Some of the most fulfilling posts to write are the ones dedicated to micro niche topics that no one else is talking about. Through the magic of the Google, your silly little post about obsolete technology X or discontinued product Y can gather visitors over the course of several years, and if you’re lucky enough, you can grow little micro-communities inside of each post. It’s amazing. A few posts Mike Industries posts that created such flash communities are:
Something great happened in the Pine Bros. thread several months ago: a woman chimed in to say that her family had bought the rights to the Pine Bros. name and was hard at work recreating the formula in order to bring them back to market. It seemed too good to be true, but I’m happy to say that as of right now, this great product is once again available! They plan on releasing four flavors for distribution nationwide, but for now, you can just get the Honey flavor at the Vermont Country Store. I ordered three tins. They were predictably gone in less than three days and now I’m ordering more.
Since I had purchased a box of 50-year old Pine Bros. cough drops on eBay a few years ago, I have tested the new drops against the old. The bad news is that they seem to taste just a tad more mild than the originals, but the good news is that it’s very, very close.
If you miss Pine Bros. cough drops as much as I did, quit reading this and get on over to Vermont Country Store already. They’ve already sold out at least once.
It is with great interest that I watch the evolution of Twitter, from a quirky niche service of questionable worth four years ago to a mainstream phenomenon that has disrupted everything from tiny blogs to big media. It’s really coming into its own, and with every new feature or product release, I find myself nodding in agreement at the improvements. The new Twitter for Mac app, however, remains an odd duck for me, even a month after its debut. Its release seemed rushed and incomplete, probably in order to debut alongside the new Mac App Store. A big clue to that is that there is no Windows version yet. If I had to guess, I would say the Twitter team decided they needed new desktop clients, they knew they could probably get something out on one platform in time to get a high position in the App Store, and so they did, releasing an impressive but ultimately incomplete product, figuring they would improve it later, as well as release a Windows version.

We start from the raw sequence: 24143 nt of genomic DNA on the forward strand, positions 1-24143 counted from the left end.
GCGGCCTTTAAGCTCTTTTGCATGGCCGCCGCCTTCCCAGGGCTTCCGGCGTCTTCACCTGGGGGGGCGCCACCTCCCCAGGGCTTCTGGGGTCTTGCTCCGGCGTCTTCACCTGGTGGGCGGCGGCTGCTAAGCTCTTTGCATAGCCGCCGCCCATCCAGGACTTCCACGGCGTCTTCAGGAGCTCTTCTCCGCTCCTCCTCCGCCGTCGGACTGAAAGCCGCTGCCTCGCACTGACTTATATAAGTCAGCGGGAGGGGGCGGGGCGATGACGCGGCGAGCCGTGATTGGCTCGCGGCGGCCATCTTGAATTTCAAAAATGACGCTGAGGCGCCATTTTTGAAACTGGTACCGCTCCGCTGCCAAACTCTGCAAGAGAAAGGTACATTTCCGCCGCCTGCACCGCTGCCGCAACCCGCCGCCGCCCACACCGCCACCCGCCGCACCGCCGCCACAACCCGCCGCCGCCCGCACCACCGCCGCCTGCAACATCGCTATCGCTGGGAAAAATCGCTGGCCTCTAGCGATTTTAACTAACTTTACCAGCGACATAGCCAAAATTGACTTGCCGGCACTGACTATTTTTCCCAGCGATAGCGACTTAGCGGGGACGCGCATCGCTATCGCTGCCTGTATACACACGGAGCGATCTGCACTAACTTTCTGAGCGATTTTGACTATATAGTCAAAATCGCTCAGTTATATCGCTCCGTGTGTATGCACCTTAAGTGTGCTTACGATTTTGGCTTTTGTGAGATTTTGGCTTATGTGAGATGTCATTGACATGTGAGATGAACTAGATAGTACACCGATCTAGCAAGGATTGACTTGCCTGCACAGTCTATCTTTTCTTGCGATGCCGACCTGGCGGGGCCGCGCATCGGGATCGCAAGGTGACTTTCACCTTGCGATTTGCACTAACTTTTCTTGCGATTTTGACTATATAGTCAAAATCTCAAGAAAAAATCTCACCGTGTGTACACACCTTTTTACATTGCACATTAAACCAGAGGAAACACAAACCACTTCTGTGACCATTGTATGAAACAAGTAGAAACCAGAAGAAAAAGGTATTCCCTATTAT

That strategy is understandable to me, and I certainly don’t think they’ve made the product worse than the last revision, but there are several features I’d like to see added which would make the native Twitter app better than its competitors, which it currently isn’t.
Let me also say that I’ve always watched everything Doug Bowman designs or directs with great interest and admiration. Doug is probably the second best interactive designer in the world, behind only me, so I always study his work very closely. He has no real weaknesses that I know of, and he has a great team working at Twitter. Doug’s great with interfaces, great with typography, great at expressing his thoughts, great at maintaining a product-centric view with everything he creates, and just a great guy in general. In short, Twitter could not have hired a better person to lead the Photoshop department.
This is easily Echofon’s best feature, and I can’t believe they are still the only ones offering it. Essentially, when someone faves a tweet of yours or starts following you, Echofon inserts a small notification for you inside your tweet stream. It’s a powerful piece of positive feedback that has increased my enjoyment of Twitter at least 10x. I’m not one of those “I tweet for me, not for you” people. Everything I tweet, however intelligent, is aimed at people, and when people like a tweet enough to fave it, that’s great feedback. It’s one thing to tweet something you think is good, but another thing to get 20 faves within a minute telling you your suspicion was correct. I call this a fave parade. Echofon doesn’t do this with retweets yet, but they should. And so should Twitter. This should be the first feature addition they work on.